Google has just released Chrome 90 to the stable channel. There aren't too many UI changes or new features for us regular folks on the surface, but under the hood, Google has added a whole slew of improvements that you'll certainly notice over time. You'll get enhancements to copy-and-paste, better AR models, and support for a new codec that uses less bandwidth during video conferences.
Copying and pasting on a touchscreen has never been a seamless experience, but a recent change to the Gmail Android app appears to be making that a little bit easier. We've spotted a small interface tweak that more easily introduces a "copy" button to email addresses in the Compose text fields.
No matter how much we slam Apple for its closed ecosystem, many of us often find ourselves raving about how well coordinated the iPhone and Mac are. Then we turn to Android, which just can't do all those tricks, leaving us feeling a little peeved— at least until Microsoft came into the picture. Microsoft has all but adopted Google’s mobile OS after its own phone business crumbled, and it has increasing sought to bridge the deep divide between Windows 10 and Android with the Your Phone app.
Microsoft’s love for Android has only grown over the last few months as the Your Phone app has gotten better and more functional with a bevy of cross-platform capabilities. The Windows maker’s deep partnership with Samsung meant that many of these features came first, and in some cases exclusively, to the latter’s high-end handsets, much like the support for RCS messages announced yesterday. Now, Your Phone will soon add a cross-device copy and paste option, which will only work if you own one of the 2020 Samsung flagships.
Being able to move around information is critical to how many of us get work done, and Google appears to be testing out a new feature in Chrome that aims to improve copy/paste functionality in the popular browser. Dubbed Raw Clipboard Access, its Github page reveals that the new system would allow for a wider range of formats to be copied and pasted.
As we continue to fiddle around with Android O, more interesting little things pop up. For example, the text selection dialog is more useful. It shows icons next to actions, and certain types of content will give you handy shortcut buttons. This might not be high on the Android O changelog, but you're going to see it plenty.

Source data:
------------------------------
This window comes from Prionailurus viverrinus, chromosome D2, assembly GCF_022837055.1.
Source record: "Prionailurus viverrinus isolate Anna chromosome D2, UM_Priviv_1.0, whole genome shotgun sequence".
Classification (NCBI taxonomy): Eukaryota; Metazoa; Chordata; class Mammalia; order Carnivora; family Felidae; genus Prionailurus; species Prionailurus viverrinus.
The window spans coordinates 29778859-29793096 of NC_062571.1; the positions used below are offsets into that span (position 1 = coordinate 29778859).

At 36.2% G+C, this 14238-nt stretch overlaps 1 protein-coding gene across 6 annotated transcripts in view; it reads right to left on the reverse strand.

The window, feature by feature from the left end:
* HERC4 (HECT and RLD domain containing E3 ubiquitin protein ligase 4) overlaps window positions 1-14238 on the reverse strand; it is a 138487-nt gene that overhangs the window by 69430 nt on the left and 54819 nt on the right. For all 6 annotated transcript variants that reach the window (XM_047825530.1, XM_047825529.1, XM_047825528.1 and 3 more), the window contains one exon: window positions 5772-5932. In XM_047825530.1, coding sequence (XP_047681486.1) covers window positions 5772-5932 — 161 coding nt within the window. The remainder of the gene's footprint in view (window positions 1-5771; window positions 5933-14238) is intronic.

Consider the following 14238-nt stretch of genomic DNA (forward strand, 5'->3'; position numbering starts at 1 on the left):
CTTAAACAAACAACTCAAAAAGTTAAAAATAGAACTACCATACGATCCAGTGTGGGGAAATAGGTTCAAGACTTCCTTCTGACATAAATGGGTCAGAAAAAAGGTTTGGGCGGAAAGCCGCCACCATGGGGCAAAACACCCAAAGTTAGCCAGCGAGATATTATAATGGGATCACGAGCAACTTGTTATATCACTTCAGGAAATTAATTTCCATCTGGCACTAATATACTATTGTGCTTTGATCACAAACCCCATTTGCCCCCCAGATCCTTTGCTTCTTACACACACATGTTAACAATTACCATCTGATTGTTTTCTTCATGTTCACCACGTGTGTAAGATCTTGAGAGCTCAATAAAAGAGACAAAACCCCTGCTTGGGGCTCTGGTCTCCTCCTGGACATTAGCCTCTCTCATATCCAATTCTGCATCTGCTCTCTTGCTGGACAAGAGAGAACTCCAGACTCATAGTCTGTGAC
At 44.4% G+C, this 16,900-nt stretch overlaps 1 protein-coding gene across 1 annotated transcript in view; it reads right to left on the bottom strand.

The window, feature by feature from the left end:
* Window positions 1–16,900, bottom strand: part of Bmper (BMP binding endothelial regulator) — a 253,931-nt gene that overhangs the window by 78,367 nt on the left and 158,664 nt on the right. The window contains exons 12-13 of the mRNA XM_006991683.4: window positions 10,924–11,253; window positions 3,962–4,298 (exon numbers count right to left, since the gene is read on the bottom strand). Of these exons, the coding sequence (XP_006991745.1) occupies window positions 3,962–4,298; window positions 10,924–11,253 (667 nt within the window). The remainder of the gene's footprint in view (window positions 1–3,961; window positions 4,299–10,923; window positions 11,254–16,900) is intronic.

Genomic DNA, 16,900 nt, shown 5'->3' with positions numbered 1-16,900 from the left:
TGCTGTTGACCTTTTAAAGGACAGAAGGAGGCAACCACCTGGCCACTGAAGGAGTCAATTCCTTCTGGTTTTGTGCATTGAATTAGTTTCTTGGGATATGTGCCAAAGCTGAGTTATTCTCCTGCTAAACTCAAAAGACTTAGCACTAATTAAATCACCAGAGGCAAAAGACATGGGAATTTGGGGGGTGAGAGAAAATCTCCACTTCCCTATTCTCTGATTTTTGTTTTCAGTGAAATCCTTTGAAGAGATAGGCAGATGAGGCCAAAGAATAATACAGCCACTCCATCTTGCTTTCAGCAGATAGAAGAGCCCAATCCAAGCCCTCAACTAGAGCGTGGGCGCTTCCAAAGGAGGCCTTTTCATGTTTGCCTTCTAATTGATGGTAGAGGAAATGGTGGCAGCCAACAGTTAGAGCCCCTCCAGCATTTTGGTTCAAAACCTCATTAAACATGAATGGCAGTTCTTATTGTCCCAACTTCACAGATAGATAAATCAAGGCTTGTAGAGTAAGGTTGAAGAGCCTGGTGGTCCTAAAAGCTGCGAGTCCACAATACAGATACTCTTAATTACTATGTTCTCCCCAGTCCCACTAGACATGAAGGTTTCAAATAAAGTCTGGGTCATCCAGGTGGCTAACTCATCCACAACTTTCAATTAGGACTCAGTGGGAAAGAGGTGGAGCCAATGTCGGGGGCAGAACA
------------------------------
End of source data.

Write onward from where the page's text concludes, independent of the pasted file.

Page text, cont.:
A couple of weeks ago, Gmail v6.11 began its rollout with a relatively small but divisive change to the way quotes are handled in replies. It turns out that there was a much bigger and more important change that went completely unnoticed. Google just posted a changelog on the Play Store to point out that you can now paste content into Gmail and all of the formatting and images will remain intact. Version 6.11 is still current, but there have been a couple of minor bug fix releases since then, so there's also a download link at the bottom if you don't already have the absolute latest update.
Remember back in the early days of Android when it had copy and paste, and the iPhone didn't? Those were strange times. Copy and paste is just something you expect to be able to do now, but there are plenty of places in Android where the text isn't accessible. Microsoft's Clip Layer app aims to change that by binding a universal copy option to the home button.
It's the little things that can turn into big things that mess up a person's mood. Let's say you're trying to copy and paste an offer that popped up in Google Play Music, but you can't because the app doesn't let you. Retyping all of that information instead qualifies as annoying.
A new app called Universal Copy offers somewhat of a workaround. The app uses Android's built-in Accessibility settings to give you the ability to copy text in apps that otherwise don't let you.
It's no secret that we at Android Police are huge fans of AirDroid. A big part of that is because the developer is constantly updating the app with new features. So it is with the latest version, 3.2, which adds a handful of new goodies to the remote management tool. Some of these require use with an updated version of the dedicated desktop app (instead of the more popular browser version).
The coolest addition to the program is the ability to type directly into input fields on your phone with your computer's keyboard, which is now the best possible solution for typing on Android until someone releases a mechanical keyboard five inches wide.